In passage no. (3), which reiterated some of the substance of no. (2), the Knoll court stated in effect that a requirement that candidates prepay their estimated shares of section 10012.5 costs, as a condition to having their statements of qualifications included in the voter's pamphlet, would be constitutionally void as a denial of equal protection to those who could not afford the prepayment. In passage no. (4), the court nevertheless declined “to strike down” section 10012.5, as denying equal protection, because it “does not authorize” the exaction of prepayment and “compels” the local agency to include the statements of all candidates in the pamphlet without collecting the estimated cost as a condition precedent to their inclusion. The question in this proceeding is whether the statute is void to the extent that, by the District's interpretation, it permits imposition of the condition subsequent that candidates must pay the actual cost after the fact. We conclude that it would be void as the District interprets it; and that it must be construed otherwise.

As the Knoll court indicated in passage no. (3), the payment of section 10012.5 costs by any candidate is the price of the “advantage” he derives from having his statement of qualifications included in the pamphlet. As expressly stated in the same place, it is constitutionally “impermissible” for a local agency to permit the advantage to accrue to “affluent” candidates who can afford to pay the price, thus “invidiously discriminating” against those who cannot.

The agency is no less “invidiously discriminating” against poor candidates if it collects the price from them after the voter's pamphlet has been printed and distributed. The District would draw the distinction that requiring candidates to prepay the price is constitutionally impermissible because it would deny them the advantage of having their statements included, whereas subsequent collection by the agency is constitutional because it does not have this effect. The distinction fails because section 10012.5, as interpreted by the Knoll court in passage no. (4), quoted above, does not permit the agency to withhold the advantage from anyone.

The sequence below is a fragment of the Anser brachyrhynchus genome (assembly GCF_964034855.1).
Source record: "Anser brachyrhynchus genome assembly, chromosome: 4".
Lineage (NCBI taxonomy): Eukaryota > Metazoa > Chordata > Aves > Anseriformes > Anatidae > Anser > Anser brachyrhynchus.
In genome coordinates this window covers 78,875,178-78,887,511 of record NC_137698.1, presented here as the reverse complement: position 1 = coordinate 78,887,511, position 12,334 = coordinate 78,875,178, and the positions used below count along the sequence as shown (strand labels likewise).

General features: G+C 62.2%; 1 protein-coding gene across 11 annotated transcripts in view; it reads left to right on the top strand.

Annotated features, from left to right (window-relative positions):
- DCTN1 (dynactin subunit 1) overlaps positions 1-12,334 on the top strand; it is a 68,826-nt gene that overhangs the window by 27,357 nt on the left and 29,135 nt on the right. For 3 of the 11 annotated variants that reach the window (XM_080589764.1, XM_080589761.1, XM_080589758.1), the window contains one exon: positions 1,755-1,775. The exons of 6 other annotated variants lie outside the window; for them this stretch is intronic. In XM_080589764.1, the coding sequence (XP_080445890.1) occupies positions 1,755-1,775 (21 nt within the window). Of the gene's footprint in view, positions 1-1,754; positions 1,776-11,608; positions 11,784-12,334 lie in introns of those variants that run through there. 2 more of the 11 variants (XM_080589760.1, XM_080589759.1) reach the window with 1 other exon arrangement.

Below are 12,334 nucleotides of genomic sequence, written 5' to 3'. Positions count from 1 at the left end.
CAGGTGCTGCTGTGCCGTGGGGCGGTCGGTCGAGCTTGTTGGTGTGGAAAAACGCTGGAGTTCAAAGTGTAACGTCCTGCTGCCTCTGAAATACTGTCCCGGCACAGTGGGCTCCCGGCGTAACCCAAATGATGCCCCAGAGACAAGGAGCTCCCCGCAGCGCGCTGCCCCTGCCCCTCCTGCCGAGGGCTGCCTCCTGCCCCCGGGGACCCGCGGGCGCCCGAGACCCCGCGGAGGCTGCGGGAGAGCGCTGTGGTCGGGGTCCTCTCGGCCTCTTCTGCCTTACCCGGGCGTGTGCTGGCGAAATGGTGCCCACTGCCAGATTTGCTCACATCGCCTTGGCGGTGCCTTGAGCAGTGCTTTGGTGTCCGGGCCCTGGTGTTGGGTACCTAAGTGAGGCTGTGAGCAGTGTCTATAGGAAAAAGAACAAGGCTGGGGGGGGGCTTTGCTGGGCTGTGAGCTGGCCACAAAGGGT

The distinction also fails in light of the authorities, followed by the Knoll court in part II of its decision (12 Cal.3d at pp. 344-349, 116 Cal.Rptr. 97, 525 P.2d 1273), which define the evil of the filing fee requirement as its exclusionary effect in “tending to limit the field of candidates from which voters might choose” (Bullock v. Carter, supra, 405 U.S. 134 at p. 143, 92 S.Ct. 849, at p. 856, 31 L.Ed.2d 92) because “impecunious but serious candidates may be prevented from running.” (Lubin v. Panish, supra, 415 U.S. 709, at p. 717, 94 S.Ct. 1315 at p. 1320, 39 L.Ed.2d 702). The cost of having a statement of qualifications included in a voter's pamphlet is no less a deterrent to “impecunious but serious candidates” if its collection is deferred.3 Mandatory “postpayment” of the price therefore suffers from the same constitutional infirmity as mandatory prepayment.